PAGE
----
The Indebted States of America

The Manhattan Institute’s Steven Malanga is for my money the nation’s best expert on state and local finances, which in these days means mostly debt. His latest piece on the subject, in MI’s must-read City Journal, is here. Yes, Virginia (ok, maybe not Virginia but certainly Illinois and New Jersey) there is a debt crisis. It’s vastly more serious than state and local governments’ fraudulent numbers suggest. State courts have been complicit in the deception, and in the evisceration of constitutional limits on unsustainable obligations.

Steve’s chief proposed remedy is better disclosure of state and local finances, and I couldn’t agree more. (Any private actor who peddled debt the way muni debt is advertised and sold would be in jail.) Where, though, will the pressure come from—voters and taxpayers? Maybe. However, for many rational voter-taxpayers, the long-term fiscal health of the local jurisdiction is a matter of complete indifference. There’s always a majority for building bigger schools or larding up public employees’ future compensation (up to the point at which the voter’s own future benefits might be imperiled). I suspect that improved fiscal discipline will be driven mostly by people and institutions that can crush kneecaps—such as:

The Bond Markets. Today’s WSJ reports that “Detroit’s Woes Add to Angst Over Muni-Debt.” Yields have risen very sharply since April and now equal corporate bond yields—an amazing fact, considering that muni bonds are mostly tax exempt and, traditionally, less default-prone.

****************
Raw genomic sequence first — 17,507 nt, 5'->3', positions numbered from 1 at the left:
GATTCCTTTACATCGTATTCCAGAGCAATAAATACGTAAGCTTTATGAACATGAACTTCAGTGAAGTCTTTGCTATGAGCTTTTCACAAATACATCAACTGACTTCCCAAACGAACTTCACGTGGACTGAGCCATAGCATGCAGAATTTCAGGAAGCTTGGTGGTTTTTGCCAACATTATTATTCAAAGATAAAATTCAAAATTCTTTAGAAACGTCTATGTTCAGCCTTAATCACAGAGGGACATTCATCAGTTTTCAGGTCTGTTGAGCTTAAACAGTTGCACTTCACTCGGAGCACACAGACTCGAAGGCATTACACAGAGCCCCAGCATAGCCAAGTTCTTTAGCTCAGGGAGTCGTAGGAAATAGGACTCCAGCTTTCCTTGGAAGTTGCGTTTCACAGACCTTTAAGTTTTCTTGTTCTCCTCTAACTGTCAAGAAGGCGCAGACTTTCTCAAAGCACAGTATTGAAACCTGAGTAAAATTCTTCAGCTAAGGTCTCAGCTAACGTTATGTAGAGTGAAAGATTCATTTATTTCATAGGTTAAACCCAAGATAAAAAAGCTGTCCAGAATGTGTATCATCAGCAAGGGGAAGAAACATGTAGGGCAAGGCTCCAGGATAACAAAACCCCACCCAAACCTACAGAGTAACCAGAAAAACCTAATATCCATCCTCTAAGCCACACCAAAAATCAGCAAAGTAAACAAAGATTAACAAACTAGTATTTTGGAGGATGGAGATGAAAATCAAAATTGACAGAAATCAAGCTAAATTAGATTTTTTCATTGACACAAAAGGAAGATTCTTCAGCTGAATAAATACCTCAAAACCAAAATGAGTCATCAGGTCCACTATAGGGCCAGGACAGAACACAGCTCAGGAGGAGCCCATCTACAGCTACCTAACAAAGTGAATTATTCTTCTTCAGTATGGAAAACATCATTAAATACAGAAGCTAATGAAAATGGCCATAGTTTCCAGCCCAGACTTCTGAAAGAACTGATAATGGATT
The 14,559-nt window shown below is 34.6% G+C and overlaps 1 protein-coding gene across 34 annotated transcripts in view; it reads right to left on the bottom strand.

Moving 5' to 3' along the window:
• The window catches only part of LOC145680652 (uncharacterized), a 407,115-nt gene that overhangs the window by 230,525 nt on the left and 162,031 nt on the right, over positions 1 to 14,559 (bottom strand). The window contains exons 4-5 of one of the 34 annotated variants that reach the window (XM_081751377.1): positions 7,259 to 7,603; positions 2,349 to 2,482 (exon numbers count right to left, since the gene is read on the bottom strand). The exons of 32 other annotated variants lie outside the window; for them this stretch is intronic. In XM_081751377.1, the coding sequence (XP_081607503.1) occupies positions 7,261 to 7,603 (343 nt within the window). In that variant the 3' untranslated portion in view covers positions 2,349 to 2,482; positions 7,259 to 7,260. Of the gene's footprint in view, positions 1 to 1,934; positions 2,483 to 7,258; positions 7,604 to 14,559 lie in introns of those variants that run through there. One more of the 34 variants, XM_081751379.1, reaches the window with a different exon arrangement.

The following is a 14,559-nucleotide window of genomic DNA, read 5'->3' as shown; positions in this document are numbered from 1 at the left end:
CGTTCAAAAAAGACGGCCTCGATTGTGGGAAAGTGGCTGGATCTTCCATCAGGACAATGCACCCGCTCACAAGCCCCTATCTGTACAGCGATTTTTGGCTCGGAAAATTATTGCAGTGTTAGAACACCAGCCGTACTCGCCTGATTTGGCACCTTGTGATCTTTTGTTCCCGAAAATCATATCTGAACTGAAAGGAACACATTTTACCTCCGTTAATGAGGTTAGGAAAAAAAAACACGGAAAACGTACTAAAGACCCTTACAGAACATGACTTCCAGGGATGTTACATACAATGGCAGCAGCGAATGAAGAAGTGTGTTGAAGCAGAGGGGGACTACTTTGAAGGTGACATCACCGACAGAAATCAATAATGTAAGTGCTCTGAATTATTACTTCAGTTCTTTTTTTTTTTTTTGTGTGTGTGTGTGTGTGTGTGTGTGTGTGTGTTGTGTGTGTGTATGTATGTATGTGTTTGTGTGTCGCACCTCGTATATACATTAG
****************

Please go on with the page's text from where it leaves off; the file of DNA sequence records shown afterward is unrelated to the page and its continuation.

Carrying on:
Bankruptcy Judges. Just yesterday, the thriving metropolis of San Bernadino, CA received bankruptcy protection. For some time now, the city has withheld pension payments owed to Calpers, the state pension fund. Calpers is not amused but will probably have to take a haircut, along with all other creditors. Same with Stockton, CA.

Receivers. In many states, delinquent municipalities can be taken over by appointed receivers. Detroit is, of course, the best-known and most spectacular example, but there are many other (including prosperous Nassau County, NY). Detroit emergency manager Kevyn Orr’s attempts to persuade everyone especially public sector unions, to take a haircut appear to have failed, and so they’re wrangling in court whether the city can or cannot obtain bankruptcy protection.

What all these mechanisms have in common is that to one extent or another, they divest voters and local politicians of control. There’s no other way.

Attempts to restore fiscal discipline confront many difficulties. Let’s highlight two:

(1) giving power back to local jurisdictions after a work-out or bankruptcy resolution is a lot like asking the Egyptian military to restore democracy: restore democracy to whom? Compared to the entrenched interests that ran these places into the ground in the first place, the Muslim Brotherhood may be a bargain.

(2) Let the pain become sufficiently widespread and acute, and the feds may intervene to provide “relief.” Steven Malanga’s splendid piece contains this nugget:

Earlier this year, a commission created by Chicago mayor Rahm Emanuel reported that that city’s health-care costs for retirees would rise from $109 million in the 2013 budget to $541 million in a decade. Chicago has since decided to drop its current health-insurance program and shift all retirees onto the health-insurance exchange being set up in Illinois under President Obama’s Affordable Care Act. That insurance will be cheaper because the federal government will subsidize the rates of the exchanges, basically getting taxpayers nationwide to pick up some of the cost for Chicago workers.

Told you so: Obamacare is one big bailout of state and local governments. Take my word for it: there’ll be plenty more of that sort of thing.

You want the country run by creditors, not voters.